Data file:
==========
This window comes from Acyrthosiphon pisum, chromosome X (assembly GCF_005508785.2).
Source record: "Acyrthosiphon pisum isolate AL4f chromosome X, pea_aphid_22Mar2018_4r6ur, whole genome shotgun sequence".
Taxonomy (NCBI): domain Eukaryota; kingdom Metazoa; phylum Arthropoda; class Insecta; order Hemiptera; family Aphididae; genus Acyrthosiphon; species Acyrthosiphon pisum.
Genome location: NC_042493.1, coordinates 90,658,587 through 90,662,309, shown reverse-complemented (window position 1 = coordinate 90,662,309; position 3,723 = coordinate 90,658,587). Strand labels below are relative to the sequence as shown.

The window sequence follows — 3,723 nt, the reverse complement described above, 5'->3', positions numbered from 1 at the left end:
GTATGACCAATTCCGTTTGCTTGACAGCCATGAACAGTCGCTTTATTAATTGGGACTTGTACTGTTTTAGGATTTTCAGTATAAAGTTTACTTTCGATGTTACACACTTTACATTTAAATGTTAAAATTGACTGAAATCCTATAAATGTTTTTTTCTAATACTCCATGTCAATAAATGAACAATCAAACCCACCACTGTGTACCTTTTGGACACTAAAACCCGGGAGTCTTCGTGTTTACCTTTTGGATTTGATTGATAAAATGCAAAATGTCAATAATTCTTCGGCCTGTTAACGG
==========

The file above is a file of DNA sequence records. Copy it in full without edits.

This window comes from Acyrthosiphon pisum, chromosome X (assembly GCF_005508785.2).
Source record: "Acyrthosiphon pisum isolate AL4f chromosome X, pea_aphid_22Mar2018_4r6ur, whole genome shotgun sequence".
Taxonomy (NCBI): domain Eukaryota; kingdom Metazoa; phylum Arthropoda; class Insecta; order Hemiptera; family Aphididae; genus Acyrthosiphon; species Acyrthosiphon pisum.
Genome location: NC_042493.1, coordinates 90,658,587 through 90,662,309, shown reverse-complemented (window position 1 = coordinate 90,662,309; position 3,723 = coordinate 90,658,587). Strand labels below are relative to the sequence as shown.

The window sequence follows — 3,723 nt, the reverse complement described above, 5'->3', positions numbered from 1 at the left end:
GTATGACCAATTCCGTTTGCTTGACAGCCATGAACAGTCGCTTTATTAATTGGGACTTGTACTGTTTTAGGATTTTCAGTATAAAGTTTACTTTCGATGTTACACACTTTACATTTAAATGTTAAAATTGACTGAAATCCTATAAATGTTTTTTTCTAATACTCCATGTCAATAAATGAACAATCAAACCCACCACTGTGTACCTTTTGGACACTAAAACCCGGGAGTCTTCGTGTTTACCTTTTGGATTTGATTGATAAAATGCAAAATGTCAATAATTCTTCGGCCTGTTAACGG